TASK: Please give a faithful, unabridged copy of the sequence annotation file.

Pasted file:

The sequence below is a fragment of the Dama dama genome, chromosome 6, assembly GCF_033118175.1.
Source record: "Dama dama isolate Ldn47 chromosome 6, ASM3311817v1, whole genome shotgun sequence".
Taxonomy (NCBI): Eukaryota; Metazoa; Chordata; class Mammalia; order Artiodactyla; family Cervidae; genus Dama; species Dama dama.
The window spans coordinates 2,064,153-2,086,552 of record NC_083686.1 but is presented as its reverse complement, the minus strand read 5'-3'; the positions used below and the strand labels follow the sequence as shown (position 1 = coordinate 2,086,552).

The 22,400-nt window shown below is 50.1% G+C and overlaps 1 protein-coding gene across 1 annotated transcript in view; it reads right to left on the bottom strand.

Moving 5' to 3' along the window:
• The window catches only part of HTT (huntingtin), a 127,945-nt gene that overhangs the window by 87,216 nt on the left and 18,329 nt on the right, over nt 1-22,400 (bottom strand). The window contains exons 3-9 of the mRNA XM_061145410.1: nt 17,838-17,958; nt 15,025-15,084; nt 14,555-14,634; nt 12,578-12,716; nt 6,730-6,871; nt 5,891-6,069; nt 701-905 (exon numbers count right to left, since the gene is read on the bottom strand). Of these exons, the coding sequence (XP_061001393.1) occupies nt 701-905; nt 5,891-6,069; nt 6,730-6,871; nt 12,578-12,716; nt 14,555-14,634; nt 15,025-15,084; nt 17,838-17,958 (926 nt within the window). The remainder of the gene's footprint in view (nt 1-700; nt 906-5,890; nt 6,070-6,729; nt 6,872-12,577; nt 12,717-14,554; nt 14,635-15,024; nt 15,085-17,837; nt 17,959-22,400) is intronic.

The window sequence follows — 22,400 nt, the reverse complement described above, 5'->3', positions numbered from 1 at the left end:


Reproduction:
The sequence below is a fragment of the Dama dama genome, chromosome 6, assembly GCF_033118175.1.
Source record: "Dama dama isolate Ldn47 chromosome 6, ASM3311817v1, whole genome shotgun sequence".
Taxonomy (NCBI): Eukaryota; Metazoa; Chordata; class Mammalia; order Artiodactyla; family Cervidae; genus Dama; species Dama dama.
The window spans coordinates 2,064,153-2,086,552 of record NC_083686.1 but is presented as its reverse complement, the minus strand read 5'-3'; the positions used below and the strand labels follow the sequence as shown (position 1 = coordinate 2,086,552).

The 22,400-nt window shown below is 50.1% G+C and overlaps 1 protein-coding gene across 1 annotated transcript in view; it reads right to left on the bottom strand.

Moving 5' to 3' along the window:
• The window catches only part of HTT (huntingtin), a 127,945-nt gene that overhangs the window by 87,216 nt on the left and 18,329 nt on the right, over nt 1-22,400 (bottom strand). The window contains exons 3-9 of the mRNA XM_061145410.1: nt 17,838-17,958; nt 15,025-15,084; nt 14,555-14,634; nt 12,578-12,716; nt 6,730-6,871; nt 5,891-6,069; nt 701-905 (exon numbers count right to left, since the gene is read on the bottom strand). Of these exons, the coding sequence (XP_061001393.1) occupies nt 701-905; nt 5,891-6,069; nt 6,730-6,871; nt 12,578-12,716; nt 14,555-14,634; nt 15,025-15,084; nt 17,838-17,958 (926 nt within the window). The remainder of the gene's footprint in view (nt 1-700; nt 906-5,890; nt 6,070-6,729; nt 6,872-12,577; nt 12,717-14,554; nt 14,635-15,024; nt 15,085-17,837; nt 17,959-22,400) is intronic.

The window sequence follows — 22,400 nt, the reverse complement described above, 5'->3', positions numbered from 1 at the left end: